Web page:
Like

  9. Besides, he’s everything a girl could want, looks, money, prospects.” Too bad we girls often think that, forgetting that kindness and a good laugh are FAR more important. Well done.

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  10. We grow together, we grow up and we grow apart. Deep story in just 100 words, great job.

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  11. Really nicely written, but I think I must be missing something here. What did the press write about Sarah? And who is Amanda now? I’m probably just being stupid!

    Like

    • Sandra says:

      I think it lost something in the editing Claire. It came out at 135, and was about two women, one of whom recognised her feelings for the other quite early on. By the time the second had realised the truth about her own feelings, the first had become famously successful and couldn’t come to terms with openly acknowledging her sexual orientation. Sorry it didn’t work for you.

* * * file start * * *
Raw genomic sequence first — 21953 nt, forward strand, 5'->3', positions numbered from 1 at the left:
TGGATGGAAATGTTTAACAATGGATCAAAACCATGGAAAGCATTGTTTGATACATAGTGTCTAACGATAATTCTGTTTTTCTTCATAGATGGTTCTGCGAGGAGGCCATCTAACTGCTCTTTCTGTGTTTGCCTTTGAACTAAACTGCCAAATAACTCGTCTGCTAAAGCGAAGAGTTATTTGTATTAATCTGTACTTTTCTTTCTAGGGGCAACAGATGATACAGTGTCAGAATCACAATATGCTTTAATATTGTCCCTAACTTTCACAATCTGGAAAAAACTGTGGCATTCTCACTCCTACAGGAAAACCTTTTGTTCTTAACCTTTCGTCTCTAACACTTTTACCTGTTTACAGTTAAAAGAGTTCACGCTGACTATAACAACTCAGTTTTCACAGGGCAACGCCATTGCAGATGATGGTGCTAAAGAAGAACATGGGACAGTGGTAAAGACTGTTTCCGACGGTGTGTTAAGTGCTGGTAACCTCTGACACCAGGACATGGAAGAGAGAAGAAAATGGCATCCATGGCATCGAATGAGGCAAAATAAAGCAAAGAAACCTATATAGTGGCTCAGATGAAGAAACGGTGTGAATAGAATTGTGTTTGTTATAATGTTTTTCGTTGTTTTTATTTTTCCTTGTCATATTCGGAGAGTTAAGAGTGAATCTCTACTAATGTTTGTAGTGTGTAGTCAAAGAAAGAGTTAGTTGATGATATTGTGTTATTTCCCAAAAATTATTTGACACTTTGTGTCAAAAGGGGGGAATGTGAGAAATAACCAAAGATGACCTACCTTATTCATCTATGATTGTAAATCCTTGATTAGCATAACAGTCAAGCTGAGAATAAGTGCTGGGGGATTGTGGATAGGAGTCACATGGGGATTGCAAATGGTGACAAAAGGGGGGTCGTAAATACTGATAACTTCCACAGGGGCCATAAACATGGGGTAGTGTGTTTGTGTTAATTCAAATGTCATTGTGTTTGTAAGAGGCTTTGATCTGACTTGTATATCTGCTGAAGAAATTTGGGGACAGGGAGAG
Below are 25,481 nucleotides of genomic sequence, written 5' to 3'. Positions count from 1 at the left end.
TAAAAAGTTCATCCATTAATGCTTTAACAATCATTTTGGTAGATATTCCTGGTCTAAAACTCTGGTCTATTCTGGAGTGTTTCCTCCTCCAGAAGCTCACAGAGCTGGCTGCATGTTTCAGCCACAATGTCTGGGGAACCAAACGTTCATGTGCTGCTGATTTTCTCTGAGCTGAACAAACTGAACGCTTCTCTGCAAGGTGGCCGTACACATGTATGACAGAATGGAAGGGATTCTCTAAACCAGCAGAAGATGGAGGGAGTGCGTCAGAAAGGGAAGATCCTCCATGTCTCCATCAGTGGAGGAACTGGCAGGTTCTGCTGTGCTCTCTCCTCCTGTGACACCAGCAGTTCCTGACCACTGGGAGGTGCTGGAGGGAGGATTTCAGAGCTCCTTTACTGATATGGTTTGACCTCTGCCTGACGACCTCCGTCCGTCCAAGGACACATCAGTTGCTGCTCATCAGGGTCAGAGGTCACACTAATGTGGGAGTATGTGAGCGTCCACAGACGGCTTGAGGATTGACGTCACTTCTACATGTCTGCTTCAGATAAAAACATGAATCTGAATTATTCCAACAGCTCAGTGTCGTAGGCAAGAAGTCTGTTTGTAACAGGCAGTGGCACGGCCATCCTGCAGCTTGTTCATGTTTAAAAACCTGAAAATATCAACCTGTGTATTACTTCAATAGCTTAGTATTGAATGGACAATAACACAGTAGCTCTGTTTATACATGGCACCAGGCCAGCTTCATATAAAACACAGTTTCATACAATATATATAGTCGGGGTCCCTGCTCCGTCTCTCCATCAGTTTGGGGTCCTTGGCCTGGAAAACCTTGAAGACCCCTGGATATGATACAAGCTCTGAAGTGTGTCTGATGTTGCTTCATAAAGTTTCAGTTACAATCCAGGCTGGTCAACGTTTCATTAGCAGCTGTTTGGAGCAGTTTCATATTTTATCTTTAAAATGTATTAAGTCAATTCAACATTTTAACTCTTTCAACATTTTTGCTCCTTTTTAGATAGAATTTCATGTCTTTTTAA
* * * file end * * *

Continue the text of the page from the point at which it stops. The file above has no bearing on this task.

Like

  12. Nan Falkner says:

    Dear Sandra, Interesting story and too bad she realized what she had too late. People will talk is what everyone says. SO WHAT – LET THEM! Loved your photo by the way. You live a wonderful and exciting life to run into sheep on the run. You are on your boat on the river and you rush up and take the picture! Lucky, lucky you! Have a great week! Nan 🙂

    Like

  13. tedstrutz says:

    I liked your ending. Thanks for the pic… I had wondered if you had shot it from the boat… glad he waited for you to get back on.

    Like

  14. This was fun to read Sandra.

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  15. Sandra, I read “sheeple” into this story. Everybody’s doing it….and the photo fits the story beautifully. I wasn’t expecting that ending at all. Has Sarah now gone on to fame and fortune and therefore become leery of a relationship with Amanda? My interpretation, anyway!